“My colleagues in Australia also did an interesting study in an area that I thought might be possible,” says Anderson. “They programmed the electronics on two bulls in the same pasture with a cow, and only one bull was allowed to breed the cow. They were able to keep the bulls apart.”
Though the system differed slightly in its construction from the device used by Anderson, he considers the possibility of being able to utilize multiple bulls in the same pasture with a herd of cows and being able to selectively choose which bulls were to breed which cows.
Anderson clarified, however, that more research into controlling bull behavior with virtual fencing during breeding is needed.
Value of virtual
“After stocking rate, distribution is the second biggest challenge in raising free ranging animals,” says Anderson. “This methodology should be thought of as a way to improve animal distribution across the landscape.”
He continues that, with virtual fencing, a leaky boundary must be accepted, so the system isn’t intended to replace conventional fences where health or safety issues cannot be breached; however, virtual fencing could eliminate many of the challenges associated with internal cross fencing.
“Since 1926, we have tried at least 68 different things,” Anderson says of methods that ranchers have used to attempt to manage animal distribution over landscapes, “but none of them work in real time. With this tool, you can sit at your kitchen table or in your vehicle, and program in a tailor-made way the location and movement schedule of a VP™ to hold or move your animals over the landscape.”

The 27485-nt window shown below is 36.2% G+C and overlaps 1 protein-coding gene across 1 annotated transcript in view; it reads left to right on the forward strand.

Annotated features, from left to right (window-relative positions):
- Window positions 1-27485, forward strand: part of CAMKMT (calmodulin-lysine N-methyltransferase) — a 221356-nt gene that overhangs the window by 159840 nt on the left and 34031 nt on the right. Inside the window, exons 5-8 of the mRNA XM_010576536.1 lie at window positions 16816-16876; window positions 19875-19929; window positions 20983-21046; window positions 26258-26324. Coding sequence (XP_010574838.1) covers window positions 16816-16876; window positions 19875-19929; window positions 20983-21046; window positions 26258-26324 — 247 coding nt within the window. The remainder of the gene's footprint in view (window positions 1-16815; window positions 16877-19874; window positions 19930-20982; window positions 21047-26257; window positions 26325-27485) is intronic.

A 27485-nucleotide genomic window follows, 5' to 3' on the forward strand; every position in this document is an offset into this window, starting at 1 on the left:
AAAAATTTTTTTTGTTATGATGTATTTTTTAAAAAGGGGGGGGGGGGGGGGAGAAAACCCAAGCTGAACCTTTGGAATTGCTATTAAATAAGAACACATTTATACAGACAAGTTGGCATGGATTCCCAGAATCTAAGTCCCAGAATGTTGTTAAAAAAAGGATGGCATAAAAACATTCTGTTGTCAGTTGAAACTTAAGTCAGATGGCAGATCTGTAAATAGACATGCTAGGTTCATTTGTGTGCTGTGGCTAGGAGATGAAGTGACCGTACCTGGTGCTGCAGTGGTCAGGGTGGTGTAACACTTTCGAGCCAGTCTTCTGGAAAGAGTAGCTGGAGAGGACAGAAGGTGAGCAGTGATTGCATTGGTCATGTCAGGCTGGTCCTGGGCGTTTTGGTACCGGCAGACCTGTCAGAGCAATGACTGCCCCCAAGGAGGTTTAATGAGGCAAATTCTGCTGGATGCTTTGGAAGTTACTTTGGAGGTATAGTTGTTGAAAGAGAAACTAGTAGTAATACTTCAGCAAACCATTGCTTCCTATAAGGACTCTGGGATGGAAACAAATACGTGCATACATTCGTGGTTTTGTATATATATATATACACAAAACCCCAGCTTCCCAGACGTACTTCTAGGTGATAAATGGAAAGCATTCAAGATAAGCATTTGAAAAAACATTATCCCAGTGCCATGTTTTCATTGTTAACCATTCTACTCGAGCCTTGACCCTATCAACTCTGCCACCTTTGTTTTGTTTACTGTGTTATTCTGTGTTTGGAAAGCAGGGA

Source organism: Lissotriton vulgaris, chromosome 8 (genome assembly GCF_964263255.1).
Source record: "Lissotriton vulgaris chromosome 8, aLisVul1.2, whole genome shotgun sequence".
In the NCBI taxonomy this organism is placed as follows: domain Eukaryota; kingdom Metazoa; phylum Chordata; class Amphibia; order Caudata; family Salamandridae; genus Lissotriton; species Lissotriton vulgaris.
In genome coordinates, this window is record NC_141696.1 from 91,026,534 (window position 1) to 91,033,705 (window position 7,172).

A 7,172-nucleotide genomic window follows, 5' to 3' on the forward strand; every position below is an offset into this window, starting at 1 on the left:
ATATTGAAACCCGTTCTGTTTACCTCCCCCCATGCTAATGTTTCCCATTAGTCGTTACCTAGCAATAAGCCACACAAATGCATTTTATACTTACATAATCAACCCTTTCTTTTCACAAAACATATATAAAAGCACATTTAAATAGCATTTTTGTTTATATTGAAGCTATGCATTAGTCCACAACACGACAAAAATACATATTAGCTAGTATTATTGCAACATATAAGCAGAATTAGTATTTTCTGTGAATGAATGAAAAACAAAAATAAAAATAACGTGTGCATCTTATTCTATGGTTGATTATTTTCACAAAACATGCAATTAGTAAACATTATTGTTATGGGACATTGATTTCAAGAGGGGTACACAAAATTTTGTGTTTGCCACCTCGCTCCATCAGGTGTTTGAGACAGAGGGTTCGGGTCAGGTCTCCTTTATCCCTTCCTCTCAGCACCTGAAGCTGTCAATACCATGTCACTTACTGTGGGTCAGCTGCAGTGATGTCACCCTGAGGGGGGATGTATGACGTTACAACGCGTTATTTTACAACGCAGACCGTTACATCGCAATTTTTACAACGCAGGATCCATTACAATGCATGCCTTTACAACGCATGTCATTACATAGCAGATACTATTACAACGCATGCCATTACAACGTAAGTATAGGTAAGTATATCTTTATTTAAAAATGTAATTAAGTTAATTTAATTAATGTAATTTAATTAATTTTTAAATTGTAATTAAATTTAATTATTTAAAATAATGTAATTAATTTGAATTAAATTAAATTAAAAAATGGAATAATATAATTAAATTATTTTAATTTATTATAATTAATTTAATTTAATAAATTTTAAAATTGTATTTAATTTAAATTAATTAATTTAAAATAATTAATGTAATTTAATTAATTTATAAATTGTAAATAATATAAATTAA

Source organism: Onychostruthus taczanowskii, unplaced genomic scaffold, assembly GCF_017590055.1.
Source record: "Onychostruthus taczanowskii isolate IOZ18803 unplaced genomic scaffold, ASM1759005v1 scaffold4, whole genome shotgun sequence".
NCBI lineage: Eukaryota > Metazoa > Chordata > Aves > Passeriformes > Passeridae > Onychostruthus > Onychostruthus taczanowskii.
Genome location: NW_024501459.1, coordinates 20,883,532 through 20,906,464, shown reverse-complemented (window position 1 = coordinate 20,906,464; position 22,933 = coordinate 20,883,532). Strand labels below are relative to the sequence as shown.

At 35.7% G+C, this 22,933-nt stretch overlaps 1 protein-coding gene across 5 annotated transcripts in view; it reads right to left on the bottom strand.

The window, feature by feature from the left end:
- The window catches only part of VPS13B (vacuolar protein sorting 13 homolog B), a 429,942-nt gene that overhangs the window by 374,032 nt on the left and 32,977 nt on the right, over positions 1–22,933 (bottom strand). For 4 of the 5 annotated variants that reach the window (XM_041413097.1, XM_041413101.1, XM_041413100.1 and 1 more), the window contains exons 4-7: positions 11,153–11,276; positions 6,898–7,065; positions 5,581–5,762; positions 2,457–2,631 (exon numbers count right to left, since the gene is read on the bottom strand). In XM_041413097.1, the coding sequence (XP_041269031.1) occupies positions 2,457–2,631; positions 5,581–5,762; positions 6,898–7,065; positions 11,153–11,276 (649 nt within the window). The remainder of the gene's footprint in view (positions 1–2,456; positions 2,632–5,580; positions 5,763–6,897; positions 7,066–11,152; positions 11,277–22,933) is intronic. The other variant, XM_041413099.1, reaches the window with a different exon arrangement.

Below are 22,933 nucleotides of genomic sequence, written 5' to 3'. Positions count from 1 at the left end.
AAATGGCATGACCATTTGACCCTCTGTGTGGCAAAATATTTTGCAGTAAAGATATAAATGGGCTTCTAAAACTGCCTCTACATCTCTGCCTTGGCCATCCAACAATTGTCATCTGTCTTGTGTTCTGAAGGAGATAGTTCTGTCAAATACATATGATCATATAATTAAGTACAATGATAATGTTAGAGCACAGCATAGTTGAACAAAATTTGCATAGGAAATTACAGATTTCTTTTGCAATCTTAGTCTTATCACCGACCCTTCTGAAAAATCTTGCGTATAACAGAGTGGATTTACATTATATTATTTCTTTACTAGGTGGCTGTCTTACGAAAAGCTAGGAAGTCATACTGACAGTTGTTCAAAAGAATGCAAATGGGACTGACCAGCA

The implications for real-time management of forage resources could allow cattle producers to take husbandry practices to a prescription level of management.
“I think virtual fencing has some really fantastic opportunities to be able to manage in near real-time,” Anderson adds.
The system, however, is not without its challenges, comments Anderson.
“Right now, the thing that would be most limiting to commercial availability is power,” says Anderson. “Keeping electronics powered on a free ranging animal for extended periods of time without human intervention for changing batteries is a challenge.”
He has considered solar power options and is also looking into utilizing kinetic energy– or the energy captured from the movement of the animal’s ears, neck, head and legs – for keeping batteries charged to power the system.
Anderson also marks management as another challenge. Simply because the animals are contained using the virtual fence does not mean they don’t have to be checked to ensure electronics were programmed correctly and are operating properly.
“We know that electronics are not infallible,” he said, adding that the technology does not replace people such as range riders or astute stockmen to check on stock.